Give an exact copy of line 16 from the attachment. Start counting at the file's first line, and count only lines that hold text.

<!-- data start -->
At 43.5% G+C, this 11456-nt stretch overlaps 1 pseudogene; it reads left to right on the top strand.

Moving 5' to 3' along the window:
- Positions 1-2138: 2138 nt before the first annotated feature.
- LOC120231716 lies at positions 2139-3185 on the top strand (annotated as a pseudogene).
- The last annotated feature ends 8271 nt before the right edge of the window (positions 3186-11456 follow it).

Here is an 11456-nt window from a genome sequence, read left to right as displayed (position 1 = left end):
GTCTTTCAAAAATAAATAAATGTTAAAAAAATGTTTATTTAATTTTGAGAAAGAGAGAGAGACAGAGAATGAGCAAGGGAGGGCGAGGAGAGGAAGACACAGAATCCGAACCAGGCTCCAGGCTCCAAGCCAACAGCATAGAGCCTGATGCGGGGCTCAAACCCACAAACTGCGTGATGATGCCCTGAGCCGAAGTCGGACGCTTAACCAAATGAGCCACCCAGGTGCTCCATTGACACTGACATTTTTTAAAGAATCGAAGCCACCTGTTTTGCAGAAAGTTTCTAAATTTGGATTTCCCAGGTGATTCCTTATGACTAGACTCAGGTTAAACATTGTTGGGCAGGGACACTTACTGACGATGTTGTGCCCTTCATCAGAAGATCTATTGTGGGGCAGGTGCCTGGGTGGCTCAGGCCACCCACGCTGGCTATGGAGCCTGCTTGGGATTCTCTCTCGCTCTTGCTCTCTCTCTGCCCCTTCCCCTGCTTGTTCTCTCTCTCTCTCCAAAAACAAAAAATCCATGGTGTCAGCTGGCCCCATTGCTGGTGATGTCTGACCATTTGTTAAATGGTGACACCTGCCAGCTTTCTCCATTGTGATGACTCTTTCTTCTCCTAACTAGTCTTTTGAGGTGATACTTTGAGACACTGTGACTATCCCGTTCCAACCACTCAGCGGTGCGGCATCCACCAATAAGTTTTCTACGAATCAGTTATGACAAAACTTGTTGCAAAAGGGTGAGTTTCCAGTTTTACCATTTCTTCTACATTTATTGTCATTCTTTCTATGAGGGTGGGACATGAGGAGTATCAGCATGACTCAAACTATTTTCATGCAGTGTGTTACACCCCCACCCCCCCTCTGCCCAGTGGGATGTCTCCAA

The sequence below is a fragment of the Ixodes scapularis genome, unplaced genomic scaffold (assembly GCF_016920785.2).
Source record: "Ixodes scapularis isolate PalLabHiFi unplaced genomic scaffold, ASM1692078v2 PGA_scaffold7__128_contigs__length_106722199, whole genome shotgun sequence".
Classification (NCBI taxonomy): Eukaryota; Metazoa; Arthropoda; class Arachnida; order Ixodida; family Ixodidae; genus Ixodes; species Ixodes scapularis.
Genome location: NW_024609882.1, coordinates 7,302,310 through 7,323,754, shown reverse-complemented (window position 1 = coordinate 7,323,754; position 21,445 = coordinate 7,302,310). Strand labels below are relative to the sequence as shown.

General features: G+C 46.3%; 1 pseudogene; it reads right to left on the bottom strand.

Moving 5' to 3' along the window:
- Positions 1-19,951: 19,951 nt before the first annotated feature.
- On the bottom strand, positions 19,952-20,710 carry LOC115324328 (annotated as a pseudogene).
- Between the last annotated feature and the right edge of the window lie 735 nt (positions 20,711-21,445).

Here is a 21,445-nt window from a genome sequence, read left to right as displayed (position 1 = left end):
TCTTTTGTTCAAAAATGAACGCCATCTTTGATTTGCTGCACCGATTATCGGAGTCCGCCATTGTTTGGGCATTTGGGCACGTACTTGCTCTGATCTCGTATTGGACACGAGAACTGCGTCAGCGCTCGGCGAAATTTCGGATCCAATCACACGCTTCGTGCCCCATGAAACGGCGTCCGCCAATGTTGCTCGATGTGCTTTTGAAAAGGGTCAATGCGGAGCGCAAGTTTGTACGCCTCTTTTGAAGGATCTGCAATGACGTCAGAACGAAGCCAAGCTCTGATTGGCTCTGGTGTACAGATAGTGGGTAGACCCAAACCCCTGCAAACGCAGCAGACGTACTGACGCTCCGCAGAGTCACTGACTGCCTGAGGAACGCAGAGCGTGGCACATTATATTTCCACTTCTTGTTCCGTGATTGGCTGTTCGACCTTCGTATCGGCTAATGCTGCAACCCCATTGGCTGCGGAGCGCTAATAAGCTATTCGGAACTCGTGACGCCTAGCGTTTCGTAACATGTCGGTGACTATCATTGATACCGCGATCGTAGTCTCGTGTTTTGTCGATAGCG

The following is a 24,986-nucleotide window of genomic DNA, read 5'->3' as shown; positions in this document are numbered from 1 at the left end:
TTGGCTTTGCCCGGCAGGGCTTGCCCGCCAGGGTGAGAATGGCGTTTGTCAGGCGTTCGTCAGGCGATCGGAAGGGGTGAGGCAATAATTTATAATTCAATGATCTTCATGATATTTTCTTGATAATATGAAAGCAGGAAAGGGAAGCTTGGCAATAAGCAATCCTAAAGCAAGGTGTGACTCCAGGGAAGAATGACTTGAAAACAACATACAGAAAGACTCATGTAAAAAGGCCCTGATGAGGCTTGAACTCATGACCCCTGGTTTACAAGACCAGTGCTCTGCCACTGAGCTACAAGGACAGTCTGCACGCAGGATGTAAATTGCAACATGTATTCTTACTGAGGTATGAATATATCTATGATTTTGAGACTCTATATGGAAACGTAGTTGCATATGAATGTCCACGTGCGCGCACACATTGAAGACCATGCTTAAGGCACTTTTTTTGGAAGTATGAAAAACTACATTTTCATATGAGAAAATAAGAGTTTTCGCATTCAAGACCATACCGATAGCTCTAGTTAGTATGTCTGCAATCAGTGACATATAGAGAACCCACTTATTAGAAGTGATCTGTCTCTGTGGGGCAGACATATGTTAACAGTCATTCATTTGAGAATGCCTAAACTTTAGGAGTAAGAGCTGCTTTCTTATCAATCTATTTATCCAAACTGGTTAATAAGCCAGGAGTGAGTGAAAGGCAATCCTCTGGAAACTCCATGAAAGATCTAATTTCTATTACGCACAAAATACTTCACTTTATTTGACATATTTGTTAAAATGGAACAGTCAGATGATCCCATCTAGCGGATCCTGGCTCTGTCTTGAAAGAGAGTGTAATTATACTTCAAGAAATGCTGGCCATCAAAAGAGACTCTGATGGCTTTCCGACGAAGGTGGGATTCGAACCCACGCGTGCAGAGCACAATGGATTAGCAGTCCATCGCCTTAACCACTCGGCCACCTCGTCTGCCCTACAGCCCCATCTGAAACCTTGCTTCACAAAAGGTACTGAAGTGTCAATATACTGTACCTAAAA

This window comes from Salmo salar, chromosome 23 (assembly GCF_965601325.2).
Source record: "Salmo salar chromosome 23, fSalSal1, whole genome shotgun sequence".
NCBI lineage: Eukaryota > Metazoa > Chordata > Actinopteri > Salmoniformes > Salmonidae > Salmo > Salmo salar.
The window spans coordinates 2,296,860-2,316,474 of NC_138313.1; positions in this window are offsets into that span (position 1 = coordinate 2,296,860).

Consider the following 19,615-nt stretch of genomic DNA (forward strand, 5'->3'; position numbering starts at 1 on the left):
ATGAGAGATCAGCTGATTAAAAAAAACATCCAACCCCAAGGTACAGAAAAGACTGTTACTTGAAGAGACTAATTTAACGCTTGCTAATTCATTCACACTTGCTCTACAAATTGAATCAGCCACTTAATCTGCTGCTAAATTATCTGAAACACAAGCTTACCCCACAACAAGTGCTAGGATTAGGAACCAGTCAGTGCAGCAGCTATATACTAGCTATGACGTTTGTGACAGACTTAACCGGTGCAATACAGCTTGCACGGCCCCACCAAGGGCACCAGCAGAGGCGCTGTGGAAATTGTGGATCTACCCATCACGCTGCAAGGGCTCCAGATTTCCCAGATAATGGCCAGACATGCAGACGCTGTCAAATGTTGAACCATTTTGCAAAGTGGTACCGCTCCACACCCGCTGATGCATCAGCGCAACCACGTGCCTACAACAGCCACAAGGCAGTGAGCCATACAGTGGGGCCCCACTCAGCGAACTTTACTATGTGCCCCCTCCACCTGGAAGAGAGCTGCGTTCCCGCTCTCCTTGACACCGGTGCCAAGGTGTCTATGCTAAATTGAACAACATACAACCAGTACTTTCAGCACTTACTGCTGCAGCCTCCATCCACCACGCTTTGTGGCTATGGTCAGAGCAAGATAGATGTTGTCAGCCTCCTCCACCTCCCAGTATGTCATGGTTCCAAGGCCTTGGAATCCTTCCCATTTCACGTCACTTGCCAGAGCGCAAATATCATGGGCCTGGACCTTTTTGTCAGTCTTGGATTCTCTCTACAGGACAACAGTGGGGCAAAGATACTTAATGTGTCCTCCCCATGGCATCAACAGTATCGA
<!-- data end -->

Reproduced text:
- Between the last annotated feature and the right edge of the window lie 735 nt (positions 20,711-21,445).